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Psoriatic Arthritis Symptoms

Symptoms of psoriatic arthritis usually develop years after the onset of this skin condition. The symptoms may vary and can be gradual and subtle in some cases; and sudden and dramatic for others. The following HealthHearty article provides information about the various symptoms and treatment options available for this variation of arthritis.
Medha Godbole
Psoriasis is a chronic skin condition wherein the affected person develops raised, red patches and scaly skin. Arthritis is an inflammatory disease of the joints, in which the joints swell and the individual experiences joint pain. Psoriatic arthritis (PA)is a type of aggressive and potentially destructive inflammatory arthritis. This condition develops in approximately 10% patients affected by psoriasis.
Apparently, there are no known causes of this condition. However, there is a theory that genes may play a role in development of this medical condition. It may result from a combination of genetic, immune, and environmental factors. Also, it has been observed that 40% of the people with psoriasis or psoriatic arthritis have a close relative who has been affected by this condition.
This condition is classified into 5 types, with each type being characterized by a different set of symptoms. It is important to identify the type for proper treatment.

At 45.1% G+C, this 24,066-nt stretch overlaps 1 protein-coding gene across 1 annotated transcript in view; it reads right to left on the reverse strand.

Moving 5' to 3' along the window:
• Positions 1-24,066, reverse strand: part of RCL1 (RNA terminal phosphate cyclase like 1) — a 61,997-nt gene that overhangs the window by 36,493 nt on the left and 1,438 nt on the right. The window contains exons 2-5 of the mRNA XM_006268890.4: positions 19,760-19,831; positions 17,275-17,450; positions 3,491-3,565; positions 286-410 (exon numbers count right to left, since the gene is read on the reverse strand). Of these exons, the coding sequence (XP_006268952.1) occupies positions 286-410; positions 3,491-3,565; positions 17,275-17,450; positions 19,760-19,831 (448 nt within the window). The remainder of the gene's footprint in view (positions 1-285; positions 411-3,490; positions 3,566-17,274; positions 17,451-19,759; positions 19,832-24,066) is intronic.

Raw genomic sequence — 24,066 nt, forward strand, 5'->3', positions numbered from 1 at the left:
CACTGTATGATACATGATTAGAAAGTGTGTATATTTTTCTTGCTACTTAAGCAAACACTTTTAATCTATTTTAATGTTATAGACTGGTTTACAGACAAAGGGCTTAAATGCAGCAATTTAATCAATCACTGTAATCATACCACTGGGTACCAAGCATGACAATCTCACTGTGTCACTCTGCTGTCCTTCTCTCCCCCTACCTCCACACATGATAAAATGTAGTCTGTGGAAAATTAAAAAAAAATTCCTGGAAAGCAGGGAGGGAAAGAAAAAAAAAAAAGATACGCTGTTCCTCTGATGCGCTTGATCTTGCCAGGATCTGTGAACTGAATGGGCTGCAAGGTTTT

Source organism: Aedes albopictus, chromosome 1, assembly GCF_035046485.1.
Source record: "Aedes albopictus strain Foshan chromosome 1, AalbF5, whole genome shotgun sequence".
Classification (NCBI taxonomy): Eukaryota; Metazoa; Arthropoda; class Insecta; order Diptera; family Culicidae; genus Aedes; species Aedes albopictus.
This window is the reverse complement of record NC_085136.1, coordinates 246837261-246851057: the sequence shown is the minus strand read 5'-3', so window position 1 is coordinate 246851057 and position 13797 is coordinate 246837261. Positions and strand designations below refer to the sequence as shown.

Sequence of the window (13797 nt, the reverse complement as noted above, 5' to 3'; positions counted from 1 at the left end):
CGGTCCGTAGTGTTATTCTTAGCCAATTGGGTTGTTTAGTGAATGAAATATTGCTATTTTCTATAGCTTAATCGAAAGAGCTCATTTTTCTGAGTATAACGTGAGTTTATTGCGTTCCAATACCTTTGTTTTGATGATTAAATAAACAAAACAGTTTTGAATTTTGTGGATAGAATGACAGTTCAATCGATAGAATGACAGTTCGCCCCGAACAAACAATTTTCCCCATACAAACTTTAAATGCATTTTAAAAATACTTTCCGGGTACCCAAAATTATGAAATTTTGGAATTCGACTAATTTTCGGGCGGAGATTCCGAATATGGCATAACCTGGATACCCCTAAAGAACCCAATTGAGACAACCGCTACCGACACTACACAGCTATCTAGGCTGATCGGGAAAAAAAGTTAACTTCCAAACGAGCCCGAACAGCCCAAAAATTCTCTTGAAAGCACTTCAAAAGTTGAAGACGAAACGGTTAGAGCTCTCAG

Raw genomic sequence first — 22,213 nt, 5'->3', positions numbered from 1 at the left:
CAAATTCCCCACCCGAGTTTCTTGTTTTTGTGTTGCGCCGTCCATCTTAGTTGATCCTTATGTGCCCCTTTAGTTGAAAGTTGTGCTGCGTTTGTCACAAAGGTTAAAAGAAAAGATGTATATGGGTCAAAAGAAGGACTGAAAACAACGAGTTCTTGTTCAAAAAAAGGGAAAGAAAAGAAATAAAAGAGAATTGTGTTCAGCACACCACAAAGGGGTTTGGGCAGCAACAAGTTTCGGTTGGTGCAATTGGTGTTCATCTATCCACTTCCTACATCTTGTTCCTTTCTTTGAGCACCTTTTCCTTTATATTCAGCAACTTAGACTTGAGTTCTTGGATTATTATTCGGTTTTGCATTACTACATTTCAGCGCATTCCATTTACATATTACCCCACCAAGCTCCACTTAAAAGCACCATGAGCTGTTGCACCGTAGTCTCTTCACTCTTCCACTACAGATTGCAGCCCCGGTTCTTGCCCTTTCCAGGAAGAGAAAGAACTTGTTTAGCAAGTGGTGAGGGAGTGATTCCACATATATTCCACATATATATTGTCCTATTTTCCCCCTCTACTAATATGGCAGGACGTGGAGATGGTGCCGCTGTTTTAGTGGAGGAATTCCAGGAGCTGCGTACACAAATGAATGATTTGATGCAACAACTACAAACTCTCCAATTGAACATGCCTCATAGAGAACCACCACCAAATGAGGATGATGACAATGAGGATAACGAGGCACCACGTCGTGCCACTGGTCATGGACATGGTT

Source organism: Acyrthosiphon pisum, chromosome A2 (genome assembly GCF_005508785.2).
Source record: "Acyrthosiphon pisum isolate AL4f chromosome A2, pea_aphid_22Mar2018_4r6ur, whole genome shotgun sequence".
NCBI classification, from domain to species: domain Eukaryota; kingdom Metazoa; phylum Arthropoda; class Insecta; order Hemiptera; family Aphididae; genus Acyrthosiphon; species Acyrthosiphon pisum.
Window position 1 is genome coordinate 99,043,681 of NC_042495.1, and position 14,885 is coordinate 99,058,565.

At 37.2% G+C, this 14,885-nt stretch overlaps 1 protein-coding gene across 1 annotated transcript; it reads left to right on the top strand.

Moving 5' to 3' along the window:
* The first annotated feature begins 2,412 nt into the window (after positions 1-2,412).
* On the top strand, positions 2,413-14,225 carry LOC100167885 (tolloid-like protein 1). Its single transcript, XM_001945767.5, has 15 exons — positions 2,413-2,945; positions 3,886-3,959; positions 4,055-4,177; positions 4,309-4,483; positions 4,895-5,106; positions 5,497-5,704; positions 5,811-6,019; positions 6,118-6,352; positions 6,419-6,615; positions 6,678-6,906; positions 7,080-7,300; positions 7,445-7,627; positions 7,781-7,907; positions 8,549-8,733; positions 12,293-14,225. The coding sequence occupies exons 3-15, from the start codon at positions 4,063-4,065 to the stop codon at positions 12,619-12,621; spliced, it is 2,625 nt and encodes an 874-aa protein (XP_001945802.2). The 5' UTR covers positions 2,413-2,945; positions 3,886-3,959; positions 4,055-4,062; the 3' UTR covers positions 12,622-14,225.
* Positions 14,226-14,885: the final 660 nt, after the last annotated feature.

Asymmetrical arthritis: It targets two or three joints typically. It doesn't affect the joints in pairs on the opposite side of the body. It commonly affects the knee, hip, or the fingers and toes.
Psoriatic Spondyloarthritis: It affects the spine and causes stiffness or inflammation in the spine. In some cases, it can also affect the connective tissues, such as ligaments. It is a serious condition, and its symptoms include deformity and change in posture. It affects around 5% of people affected with psoriasis.
Symmetric PA: It affects the same joints in multiple pairs, on the opposite side of the body. It causes pain in the bones and joints located throughout the body. The pain and discomfort is severe and mostly women suffer from this condition. Here the psoriasis-related skin symptoms are very prominent and joint deformity may also occur in a few cases.
Distal Interphalangeal Predominant PA: It affects the joints at the end of fingers and toes. It may also cause inflammation of skin at the edge of the nail. The symptoms include pain, swelling, and overall discomfort. It affects 5 - 10% of the people affected by PA, which are mostly men.
Arthritis mutilans: It involves the destruction of smaller bones in the hands, feet, and other areas of the body. It affects 16% of the people affected by PA, and can be severe.
In general, the symptoms include fatigue, joint pain, bone and joint degeneration, and reduced range of movement. Also pitted or thickened nails, flaking silver patches of skin with red inflamed skin underneath, and sore eyes are a few other symptoms. Getting the right treatment early is important to prevent joint destruction and disability.
The main goal of the treatment is control the inflammation, prevent joint damage, and increase joint mobility. Application of ice or heat, relaxation of the joints, exercises to strengthen the muscle, and electropathy are some of the treatment options available to relieve the symptoms. Further, you can even use a splint on the affected part in case of severe flare-ups. Drug therapy involving the use of painkillers and NSAIDs, and surgery can be considered in extreme cases.
Overall, a healthy lifestyle at the end of the day will help alleviate the symptoms. Also, daily exercise is important to keep the swelling to a minimum.
Disclaimer: This HealthHearty article is for informative purposes only, and should not be used as a replacement for expert medical advice.